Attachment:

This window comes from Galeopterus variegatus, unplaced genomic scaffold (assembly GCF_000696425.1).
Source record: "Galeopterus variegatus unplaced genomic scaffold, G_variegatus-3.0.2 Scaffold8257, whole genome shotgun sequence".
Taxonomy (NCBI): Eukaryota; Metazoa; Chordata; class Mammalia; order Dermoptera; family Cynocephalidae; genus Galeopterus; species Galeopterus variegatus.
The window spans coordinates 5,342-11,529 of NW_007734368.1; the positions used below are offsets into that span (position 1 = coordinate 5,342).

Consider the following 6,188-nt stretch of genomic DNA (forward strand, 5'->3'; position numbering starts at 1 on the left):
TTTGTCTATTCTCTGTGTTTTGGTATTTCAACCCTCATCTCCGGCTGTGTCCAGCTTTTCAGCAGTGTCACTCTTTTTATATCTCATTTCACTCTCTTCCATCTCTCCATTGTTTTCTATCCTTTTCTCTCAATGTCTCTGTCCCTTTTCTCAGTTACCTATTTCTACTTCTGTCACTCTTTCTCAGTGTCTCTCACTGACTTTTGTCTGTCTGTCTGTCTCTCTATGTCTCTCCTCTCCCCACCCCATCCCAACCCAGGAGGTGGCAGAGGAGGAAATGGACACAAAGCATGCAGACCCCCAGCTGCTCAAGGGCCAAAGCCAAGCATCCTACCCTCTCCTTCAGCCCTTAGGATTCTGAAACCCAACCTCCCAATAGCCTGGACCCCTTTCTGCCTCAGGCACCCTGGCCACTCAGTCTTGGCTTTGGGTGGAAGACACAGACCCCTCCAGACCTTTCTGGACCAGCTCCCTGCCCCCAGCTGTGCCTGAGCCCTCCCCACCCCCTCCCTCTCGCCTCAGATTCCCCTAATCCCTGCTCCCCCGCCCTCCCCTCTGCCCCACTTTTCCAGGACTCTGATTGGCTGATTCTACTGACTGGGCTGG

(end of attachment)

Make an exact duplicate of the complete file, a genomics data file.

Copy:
This window comes from Galeopterus variegatus, unplaced genomic scaffold (assembly GCF_000696425.1).
Source record: "Galeopterus variegatus unplaced genomic scaffold, G_variegatus-3.0.2 Scaffold8257, whole genome shotgun sequence".
Taxonomy (NCBI): Eukaryota; Metazoa; Chordata; class Mammalia; order Dermoptera; family Cynocephalidae; genus Galeopterus; species Galeopterus variegatus.
The window spans coordinates 5,342-11,529 of NW_007734368.1; the positions used below are offsets into that span (position 1 = coordinate 5,342).

Consider the following 6,188-nt stretch of genomic DNA (forward strand, 5'->3'; position numbering starts at 1 on the left):
TTTGTCTATTCTCTGTGTTTTGGTATTTCAACCCTCATCTCCGGCTGTGTCCAGCTTTTCAGCAGTGTCACTCTTTTTATATCTCATTTCACTCTCTTCCATCTCTCCATTGTTTTCTATCCTTTTCTCTCAATGTCTCTGTCCCTTTTCTCAGTTACCTATTTCTACTTCTGTCACTCTTTCTCAGTGTCTCTCACTGACTTTTGTCTGTCTGTCTGTCTCTCTATGTCTCTCCTCTCCCCACCCCATCCCAACCCAGGAGGTGGCAGAGGAGGAAATGGACACAAAGCATGCAGACCCCCAGCTGCTCAAGGGCCAAAGCCAAGCATCCTACCCTCTCCTTCAGCCCTTAGGATTCTGAAACCCAACCTCCCAATAGCCTGGACCCCTTTCTGCCTCAGGCACCCTGGCCACTCAGTCTTGGCTTTGGGTGGAAGACACAGACCCCTCCAGACCTTTCTGGACCAGCTCCCTGCCCCCAGCTGTGCCTGAGCCCTCCCCACCCCCTCCCTCTCGCCTCAGATTCCCCTAATCCCTGCTCCCCCGCCCTCCCCTCTGCCCCACTTTTCCAGGACTCTGATTGGCTGATTCTACTGACTGGGCTGG